During the process of speaking openly about such issues, unconscious emotions such as anger, shame, sadness or dependency are transferred to the therapist instead of remaining deeply buried in your psyche. This is a unique approach that allows you and your therapist to analyse and explore emotions together. Once the defence mechanisms are identified, the therapist will help you to work through them and learn how to cope with triggers.
The ultimate aim of the therapy is to provide you with a skillset to eliminate the unconscious connection between past experiences and current triggers for substance abuse, the goal being to get you to a point where you do not feel the need to use drugs or alcohol. It may take many sessions before improvements are seen, but this is all part of the process to enable you to fully understand and overcome your addiction.
Mindfulness Based Cognitive Therapy (MBCT)
Learning to be mindful is a key element in mindfulness-based cognitive therapy. Mindfulness is being aware of your feelings, thoughts and actions in the present moment. The aim is to allow negative or unwanted thoughts to come and recognise them as transitory and allow them to pass. It combines a variety of mindful techniques including breathing exercises and meditation. Sometimes people use drugs or alcohol to numb or escape painful feelings or to quiet troubling thoughts and the idea is that mindfulness will replace these methods and help to ease the suffering.
Combining MBCT with other treatments, for example CBT, creates a powerful formula for helping those struggling with mood disorders, anxiety disorders and many other disorders and problems which includes many people with substance abuse disorders. It has been shown to be effective in treating chronic drug and alcohol abusers, especially those who are likely to relapse. This is because MBCT reinforces relapse prevention, assists in managing the feeling of anxiety and aids trauma recovery.
As part of a well-rounded treatment program it will compliment other therapies to aide recovery from addiction.
Couples or Family Therapy
Drug abuse and addiction don’t only affect the addict; relationships with family and friends are totally transformed too.
Successful treatment very often requires strong relations with family and friends, and this can play a major role in recovery and freedom from drugs. Including them in the recovery process can be a powerful force.
Studies have shown that this type of therapy results in lower relapse rates, increases family happiness and helps children of addicted parents to manage their situation better.
This therapy gives everyone a better understanding of what addiction is and how it affects behaviour. It improves communication and helps to rebuild trust. During family therapy, a parent or spouse may learn that they also need help and they may be directed to a support group or an individual therapist.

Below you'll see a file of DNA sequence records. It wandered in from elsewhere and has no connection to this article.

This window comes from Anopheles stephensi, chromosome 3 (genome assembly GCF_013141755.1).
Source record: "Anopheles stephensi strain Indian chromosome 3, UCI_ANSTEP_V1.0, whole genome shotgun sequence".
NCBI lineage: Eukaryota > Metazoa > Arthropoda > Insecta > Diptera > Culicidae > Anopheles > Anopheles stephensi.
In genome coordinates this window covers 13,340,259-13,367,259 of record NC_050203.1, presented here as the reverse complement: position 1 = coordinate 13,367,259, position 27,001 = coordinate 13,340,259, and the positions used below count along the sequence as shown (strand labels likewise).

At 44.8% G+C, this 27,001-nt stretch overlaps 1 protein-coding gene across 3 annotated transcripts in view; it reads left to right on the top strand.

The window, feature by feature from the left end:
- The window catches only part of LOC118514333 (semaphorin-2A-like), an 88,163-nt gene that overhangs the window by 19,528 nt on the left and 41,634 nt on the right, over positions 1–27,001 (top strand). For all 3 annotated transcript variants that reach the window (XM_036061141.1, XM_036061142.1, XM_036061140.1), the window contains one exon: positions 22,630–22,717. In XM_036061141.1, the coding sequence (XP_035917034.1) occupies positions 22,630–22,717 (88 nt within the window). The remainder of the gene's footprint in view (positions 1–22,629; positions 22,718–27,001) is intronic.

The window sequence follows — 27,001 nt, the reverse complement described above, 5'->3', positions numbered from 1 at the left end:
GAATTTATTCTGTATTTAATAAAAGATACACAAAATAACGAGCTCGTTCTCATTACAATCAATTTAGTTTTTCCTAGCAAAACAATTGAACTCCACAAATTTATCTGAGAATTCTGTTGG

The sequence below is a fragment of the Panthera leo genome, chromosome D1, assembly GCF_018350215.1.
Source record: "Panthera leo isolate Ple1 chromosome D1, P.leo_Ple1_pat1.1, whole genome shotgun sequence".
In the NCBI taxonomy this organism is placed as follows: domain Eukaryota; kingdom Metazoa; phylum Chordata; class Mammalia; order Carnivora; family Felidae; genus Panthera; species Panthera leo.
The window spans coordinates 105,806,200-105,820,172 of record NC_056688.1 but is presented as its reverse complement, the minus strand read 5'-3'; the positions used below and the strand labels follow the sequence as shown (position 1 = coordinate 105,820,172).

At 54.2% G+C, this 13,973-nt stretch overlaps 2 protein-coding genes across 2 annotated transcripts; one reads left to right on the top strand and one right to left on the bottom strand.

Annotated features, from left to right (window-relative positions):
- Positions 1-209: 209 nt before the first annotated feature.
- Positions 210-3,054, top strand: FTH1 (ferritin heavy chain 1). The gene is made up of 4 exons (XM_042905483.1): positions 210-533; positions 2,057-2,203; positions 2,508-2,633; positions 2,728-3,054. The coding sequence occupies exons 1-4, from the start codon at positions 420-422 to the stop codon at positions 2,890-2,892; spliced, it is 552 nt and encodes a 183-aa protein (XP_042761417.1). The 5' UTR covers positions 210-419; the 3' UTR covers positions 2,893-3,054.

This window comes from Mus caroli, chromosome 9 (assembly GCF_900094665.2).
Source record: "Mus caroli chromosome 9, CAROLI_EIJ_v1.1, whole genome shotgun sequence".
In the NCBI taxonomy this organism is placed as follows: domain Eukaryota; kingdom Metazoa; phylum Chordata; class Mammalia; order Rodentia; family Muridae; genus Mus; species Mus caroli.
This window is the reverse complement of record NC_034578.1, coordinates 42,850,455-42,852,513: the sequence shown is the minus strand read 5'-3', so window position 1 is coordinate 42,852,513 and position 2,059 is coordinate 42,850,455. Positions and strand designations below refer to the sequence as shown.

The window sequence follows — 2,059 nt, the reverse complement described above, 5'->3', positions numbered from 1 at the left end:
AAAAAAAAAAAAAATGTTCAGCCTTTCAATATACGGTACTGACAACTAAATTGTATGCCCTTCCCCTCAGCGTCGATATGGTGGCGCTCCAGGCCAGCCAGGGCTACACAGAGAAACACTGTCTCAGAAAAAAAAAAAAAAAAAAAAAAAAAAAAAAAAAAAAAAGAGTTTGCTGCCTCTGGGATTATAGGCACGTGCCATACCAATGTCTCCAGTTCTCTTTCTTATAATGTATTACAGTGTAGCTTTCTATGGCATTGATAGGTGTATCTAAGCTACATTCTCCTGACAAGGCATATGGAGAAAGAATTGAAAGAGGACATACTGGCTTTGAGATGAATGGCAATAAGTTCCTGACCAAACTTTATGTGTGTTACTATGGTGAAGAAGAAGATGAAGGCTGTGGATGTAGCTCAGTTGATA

Person Centred Therapy – PCT (Rogerian Therapy)
Person Centred Therapy recognises that our self-concept can become displaced if we are striving too hard to belong and to be accepted by those around us.
Over time, a person’s identity, personal judgement and experiences can be unknowingly distorted by other people’s ideas. PCT will help you to ‘self-actualise’ and achieve your personal goals. Through the provision of a supportive environment, you will be able to strengthen and expand your true identity and begin to separate yourself from the developed notions of how you should be.
PCT can help addicts in recovery in many ways. It moves the emphasis away from substance abuse and its associated behaviours by broadening the focus to look at you as a whole and highlighting what your perception really is. Instead of looking at the addiction, it requires you to analyse how you have battled with the addiction/are still battling with the addiction and why you, as an addict, engage in certain behaviours when abusing substance.
This kind of therapy is invaluable during recovery because it will change how you view yourself as you work to improve self-image and increase self-esteem. You must be prepared to cope with difficult feelings, emotions, thoughts and motivations that may reveal themselves during these sessions as you will have to face the possible causes of the addiction/substance abuse.
The process will enable you to discover your own solutions and the therapist acts as a facilitator, listens without judgement and acknowledges your personal experiences.
The theory believes – “that all of us have the power to find the best solutions for ourselves and make appropriate changes in our lives”